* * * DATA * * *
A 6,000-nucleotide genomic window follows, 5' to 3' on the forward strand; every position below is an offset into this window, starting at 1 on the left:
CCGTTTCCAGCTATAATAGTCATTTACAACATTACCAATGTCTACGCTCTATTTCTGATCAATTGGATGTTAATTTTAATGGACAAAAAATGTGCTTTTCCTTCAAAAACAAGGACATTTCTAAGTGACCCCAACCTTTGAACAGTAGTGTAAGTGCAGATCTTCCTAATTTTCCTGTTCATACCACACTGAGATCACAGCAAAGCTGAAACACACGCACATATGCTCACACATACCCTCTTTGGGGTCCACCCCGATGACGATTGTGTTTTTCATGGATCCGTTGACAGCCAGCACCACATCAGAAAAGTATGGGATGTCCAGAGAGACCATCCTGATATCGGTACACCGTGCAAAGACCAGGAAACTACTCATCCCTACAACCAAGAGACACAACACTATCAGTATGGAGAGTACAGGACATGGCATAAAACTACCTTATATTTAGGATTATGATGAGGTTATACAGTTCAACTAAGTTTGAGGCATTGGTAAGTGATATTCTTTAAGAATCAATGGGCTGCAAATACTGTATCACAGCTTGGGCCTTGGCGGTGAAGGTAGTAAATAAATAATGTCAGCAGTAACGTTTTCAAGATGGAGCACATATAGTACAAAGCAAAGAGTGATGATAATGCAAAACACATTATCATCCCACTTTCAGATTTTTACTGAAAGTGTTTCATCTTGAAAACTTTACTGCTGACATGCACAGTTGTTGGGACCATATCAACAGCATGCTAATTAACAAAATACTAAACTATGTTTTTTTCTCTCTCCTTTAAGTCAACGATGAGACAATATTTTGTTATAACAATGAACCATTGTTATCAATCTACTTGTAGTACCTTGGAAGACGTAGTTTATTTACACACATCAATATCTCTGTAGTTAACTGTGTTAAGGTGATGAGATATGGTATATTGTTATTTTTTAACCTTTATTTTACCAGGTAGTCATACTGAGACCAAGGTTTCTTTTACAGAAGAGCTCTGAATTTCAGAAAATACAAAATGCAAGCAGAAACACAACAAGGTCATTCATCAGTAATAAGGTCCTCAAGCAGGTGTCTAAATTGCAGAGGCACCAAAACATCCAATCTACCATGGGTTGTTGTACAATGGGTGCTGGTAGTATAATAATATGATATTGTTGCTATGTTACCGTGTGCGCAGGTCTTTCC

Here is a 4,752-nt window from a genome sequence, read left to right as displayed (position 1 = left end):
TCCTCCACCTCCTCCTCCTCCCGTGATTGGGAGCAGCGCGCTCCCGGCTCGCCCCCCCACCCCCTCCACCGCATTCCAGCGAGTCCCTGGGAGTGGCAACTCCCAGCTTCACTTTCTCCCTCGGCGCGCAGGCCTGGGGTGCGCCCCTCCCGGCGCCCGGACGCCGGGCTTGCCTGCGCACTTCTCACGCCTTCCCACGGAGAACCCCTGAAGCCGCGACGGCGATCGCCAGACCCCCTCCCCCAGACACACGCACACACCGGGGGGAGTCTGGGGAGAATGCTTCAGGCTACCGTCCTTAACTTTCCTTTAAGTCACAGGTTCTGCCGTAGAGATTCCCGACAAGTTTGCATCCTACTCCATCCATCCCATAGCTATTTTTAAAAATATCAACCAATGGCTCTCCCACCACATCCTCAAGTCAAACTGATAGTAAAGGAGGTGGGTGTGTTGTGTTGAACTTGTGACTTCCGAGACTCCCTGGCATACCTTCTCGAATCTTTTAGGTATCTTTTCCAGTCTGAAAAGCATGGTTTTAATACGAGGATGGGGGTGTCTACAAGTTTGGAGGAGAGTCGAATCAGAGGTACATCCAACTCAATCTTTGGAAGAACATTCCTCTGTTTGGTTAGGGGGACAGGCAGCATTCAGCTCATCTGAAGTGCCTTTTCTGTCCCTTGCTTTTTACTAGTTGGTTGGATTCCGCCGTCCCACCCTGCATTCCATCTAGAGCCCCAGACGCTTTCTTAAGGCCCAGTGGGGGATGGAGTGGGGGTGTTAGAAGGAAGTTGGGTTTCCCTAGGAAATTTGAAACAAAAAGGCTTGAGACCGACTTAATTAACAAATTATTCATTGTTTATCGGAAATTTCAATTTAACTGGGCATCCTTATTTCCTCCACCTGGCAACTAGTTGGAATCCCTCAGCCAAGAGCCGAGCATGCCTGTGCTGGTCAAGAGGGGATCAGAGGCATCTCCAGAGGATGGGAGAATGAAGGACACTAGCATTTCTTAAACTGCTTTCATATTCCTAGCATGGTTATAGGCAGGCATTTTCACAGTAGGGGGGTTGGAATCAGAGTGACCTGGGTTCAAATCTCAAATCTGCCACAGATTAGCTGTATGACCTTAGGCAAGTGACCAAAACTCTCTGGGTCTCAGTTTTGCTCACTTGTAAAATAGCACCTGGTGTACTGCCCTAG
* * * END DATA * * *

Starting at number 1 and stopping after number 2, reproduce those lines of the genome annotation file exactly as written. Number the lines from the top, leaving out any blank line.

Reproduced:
A 6,000-nucleotide genomic window follows, 5' to 3' on the forward strand; every position below is an offset into this window, starting at 1 on the left:
CCGTTTCCAGCTATAATAGTCATTTACAACATTACCAATGTCTACGCTCTATTTCTGATCAATTGGATGTTAATTTTAATGGACAAAAAATGTGCTTTTCCTTCAAAAACAAGGACATTTCTAAGTGACCCCAACCTTTGAACAGTAGTGTAAGTGCAGATCTTCCTAATTTTCCTGTTCATACCACACTGAGATCACAGCAAAGCTGAAACACACGCACATATGCTCACACATACCCTCTTTGGGGTCCACCCCGATGACGATTGTGTTTTTCATGGATCCGTTGACAGCCAGCACCACATCAGAAAAGTATGGGATGTCCAGAGAGACCATCCTGATATCGGTACACCGTGCAAAGACCAGGAAACTACTCATCCCTACAACCAAGAGACACAACACTATCAGTATGGAGAGTACAGGACATGGCATAAAACTACCTTATATTTAGGATTATGATGAGGTTATACAGTTCAACTAAGTTTGAGGCATTGGTAAGTGATATTCTTTAAGAATCAATGGGCTGCAAATACTGTATCACAGCTTGGGCCTTGGCGGTGAAGGTAGTAAATAAATAATGTCAGCAGTAACGTTTTCAAGATGGAGCACATATAGTACAAAGCAAAGAGTGATGATAATGCAAAACACATTATCATCCCACTTTCAGATTTTTACTGAAAGTGTTTCATCTTGAAAACTTTACTGCTGACATGCACAGTTGTTGGGACCATATCAACAGCATGCTAATTAACAAAATACTAAACTATGTTTTTTTCTCTCTCCTTTAAGTCAACGATGAGACAATATTTTGTTATAACAATGAACCATTGTTATCAATCTACTTGTAGTACCTTGGAAGACGTAGTTTATTTACACACATCAATATCTCTGTAGTTAACTGTGTTAAGGTGATGAGATATGGTATATTGTTATTTTTTAACCTTTATTTTACCAGGTAGTCATACTGAGACCAAGGTTTCTTTTACAGAAGAGCTCTGAATTTCAGAAAATACAAAATGCAAGCAGAAACACAACAAGGTCATTCATCAGTAATAAGGTCCTCAAGCAGGTGTCTAAATTGCAGAGGCACCAAAACATCCAATCTACCATGGGTTGTTGTACAATGGGTGCTGGTAGTATAATAATATGATATTGTTGCTATGTTACCGTGTGCGCAGGTCTTTCC